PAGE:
Recently in urban regeneration Category
It started with a cup of tea and a Twix, as usual (sold to us by Beverley) and culminated in a bottle of wine with the Sheriff of Nottingham (I kid you not. I have photographic evidence, just as soon as I work out how to retrieve same from my wretched iPhone) at the Via Fosse.
Returning to work (with yet more extra pounds) I find myself looking to plan the spring/summer calendar in an attempt to be - uh - strategic. Ha! Well, you may laugh, since our entire schedule is bound up with the UKR Nottingham pilot, of course. I find myself gazing at Gantt charts, calling team meetings and tapping up QSs. We are hell bent on putting a brick on a brick out there!
But... what of cerebral debate around the issues of urban regeneration? I hear you ask. I immediately put to one side the risible pledge of Mr Livingstone to "reinstate the 50% social housing quota" (as some wag pointed out on Twitter, that wasn't remotely near being delivered, even in the boom years) and turn your attention to the real debate on real deliverables; which brings me neatly to one of the key things we are limbering up for - the Place East London Conference which takes place on 20 June at that glorious Victorian pile, Stratford Old Town Hall, E15 (or West Ham Town Hall, to the real aficionado).
And, though I say so myself, I think I leave SK in pretty good shape. And in pretty safe hands. With the amount of visible progress being made, South Kilburn is seriously becoming a "good news" story: multiple cranes can be seen swinging into action every morning and we have nothing short of a phoenix rising from the ashes of a crumbling 1960s council estate, with the decant programme now significantly underway, under the stewardship of the London Borough of Brent, as master developer and landowner.
No, I am hugely in love. The new object of my affections is Martin Kingston QC, the silky smooth planning Silk from No 5 Chambers. Ooh! He is gorgeous! A more fragrant and dapper figure you could not meet! So very clever. And what a mellifluous voice; a voice like Belgian chocolate!
And we are only just beginning to catch up with a few things snuck out on press releases by CLG just before Christmas. Honestly, anyone would think that the department was trying to bury bad news. And actually, most of it seems like pretty good news.
One of the releases (put out on 21 December) is that a Peter Schofield has been appointed to be CLG director-general for neighbourhoods. A quick straw poll around the regeneration lags quickly confirmed that none of us know him. And, sure enough, he joins CLG from HM Treasury, where he was director of the enterprise and growth unit.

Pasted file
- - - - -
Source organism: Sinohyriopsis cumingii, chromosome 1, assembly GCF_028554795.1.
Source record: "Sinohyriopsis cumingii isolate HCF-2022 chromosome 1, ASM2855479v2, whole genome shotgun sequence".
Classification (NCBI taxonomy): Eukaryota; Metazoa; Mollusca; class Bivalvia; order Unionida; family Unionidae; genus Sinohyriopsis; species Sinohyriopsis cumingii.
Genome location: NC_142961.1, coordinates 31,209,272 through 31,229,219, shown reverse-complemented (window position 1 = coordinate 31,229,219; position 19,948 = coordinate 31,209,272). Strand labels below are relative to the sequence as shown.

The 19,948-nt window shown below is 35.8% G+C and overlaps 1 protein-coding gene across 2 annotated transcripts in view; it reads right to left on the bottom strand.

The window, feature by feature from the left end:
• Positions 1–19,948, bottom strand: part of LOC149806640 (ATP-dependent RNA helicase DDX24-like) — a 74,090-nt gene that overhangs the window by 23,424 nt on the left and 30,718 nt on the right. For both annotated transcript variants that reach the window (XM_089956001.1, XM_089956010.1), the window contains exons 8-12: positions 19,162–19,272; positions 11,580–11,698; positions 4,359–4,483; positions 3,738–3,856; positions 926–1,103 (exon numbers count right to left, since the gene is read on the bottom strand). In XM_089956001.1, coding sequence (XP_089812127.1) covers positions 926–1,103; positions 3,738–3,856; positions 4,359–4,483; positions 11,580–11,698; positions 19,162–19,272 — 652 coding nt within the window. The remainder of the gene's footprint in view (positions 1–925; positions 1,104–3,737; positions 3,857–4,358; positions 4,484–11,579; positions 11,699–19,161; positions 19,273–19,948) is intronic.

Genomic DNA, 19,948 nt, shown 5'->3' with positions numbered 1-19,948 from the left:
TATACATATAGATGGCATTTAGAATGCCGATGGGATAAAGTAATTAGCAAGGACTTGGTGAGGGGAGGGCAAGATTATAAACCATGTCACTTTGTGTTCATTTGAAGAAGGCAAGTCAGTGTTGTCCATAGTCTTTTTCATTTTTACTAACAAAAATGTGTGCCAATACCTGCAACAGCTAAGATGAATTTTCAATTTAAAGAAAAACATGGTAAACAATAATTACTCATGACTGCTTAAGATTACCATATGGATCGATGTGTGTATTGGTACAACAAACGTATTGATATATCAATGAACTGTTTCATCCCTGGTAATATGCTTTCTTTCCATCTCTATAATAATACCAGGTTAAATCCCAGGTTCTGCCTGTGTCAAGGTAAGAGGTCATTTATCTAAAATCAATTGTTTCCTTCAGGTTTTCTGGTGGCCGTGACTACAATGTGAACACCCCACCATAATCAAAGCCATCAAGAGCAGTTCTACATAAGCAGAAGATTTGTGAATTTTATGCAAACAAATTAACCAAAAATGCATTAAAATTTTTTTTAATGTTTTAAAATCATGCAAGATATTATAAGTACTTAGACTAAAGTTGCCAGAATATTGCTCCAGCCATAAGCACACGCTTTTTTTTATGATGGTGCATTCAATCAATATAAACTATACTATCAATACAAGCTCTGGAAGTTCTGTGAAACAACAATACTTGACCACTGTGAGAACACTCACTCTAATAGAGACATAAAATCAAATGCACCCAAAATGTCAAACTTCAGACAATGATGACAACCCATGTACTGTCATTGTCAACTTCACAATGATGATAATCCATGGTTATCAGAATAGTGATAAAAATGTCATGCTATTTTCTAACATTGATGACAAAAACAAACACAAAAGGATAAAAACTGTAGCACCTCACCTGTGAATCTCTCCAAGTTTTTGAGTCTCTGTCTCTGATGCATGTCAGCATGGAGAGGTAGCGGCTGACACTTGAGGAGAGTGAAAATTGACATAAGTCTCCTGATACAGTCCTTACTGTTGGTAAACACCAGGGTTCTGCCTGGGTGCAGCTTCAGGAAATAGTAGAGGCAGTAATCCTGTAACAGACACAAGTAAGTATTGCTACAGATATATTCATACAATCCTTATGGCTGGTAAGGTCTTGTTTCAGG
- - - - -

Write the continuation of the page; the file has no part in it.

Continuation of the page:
Greetings to 2012, then! Can I wish (as one of my more shy and retiring friends texted to me on January 1st ) that "the fleas of a thousand camels infest the **** of anyone who gets in your way and may their arms grow too short to scratch it". What a delightful sentiment.
But, before you ask, I've decided (from a wisdom born of years of failure) that New Year's resolutions totally suck. So... I've not made any resolutions this year. But let me be utterly foolhardy and make a prediction: this is the year when the private sector will truly step forward in urban regeneration.
I know I've been preaching a variant of this for some time but I genuinely think it will happen this year. It will always be the case that the quality of places, and the quality of life for the people who live in them, will ultimately depend on a combination of private and public actions. But as the public sector steps backwards, especially in terms of funding and control, the private sector, especially business, just HAS to step forward to fill the gap. So how to do it, you ask? Well the EG/UKR Build a Better Britain Regeneration Commission will continue to give you hints and tips in the weekly articles in the magazine. But, whilst you wait with bated breath for all of that, here are some quick and practical ideas on how to set about it:
I have hung rather a lot onto Greg Clark's "General Power of Competence" for local authorities, due to become statute in the forthcoming Decentralisation Bill, and I would sincerely hope that I am not wrong to do so. But only the other day in conversation a (very) leading property developer dismissed it as "smoke and mirrors", which I found a little alarming. I didn't argue with him at the time (well, you don't) but it got me thinking. Having managed to get a number of projects away through the principle that you - ahem - "fake it until you make it" (Paddington being a prima facie example of this) I am quite a believer in "smoke and mirrors" really. I guess any local authority worth their salt which can tell a good story, demonstrate it has the support of the community (and stakeholders and service providers), invoke its powers (planning and what-have-you) and - better still - offer up some land, has all to play for. Call it smoke and mirrors if you like, it would imbue confidence.
It might be helpful to look at examples of proactive local authorities already in action, even now (perhaps, especially now). Regeneration projects are still being delivered though PPP in places like Lambeth of course and another excellent example of a local authority playing in its assets to great effect is at South Kilburn, where the London Borough of Brent is currently master-planning an extraordinary turnaround.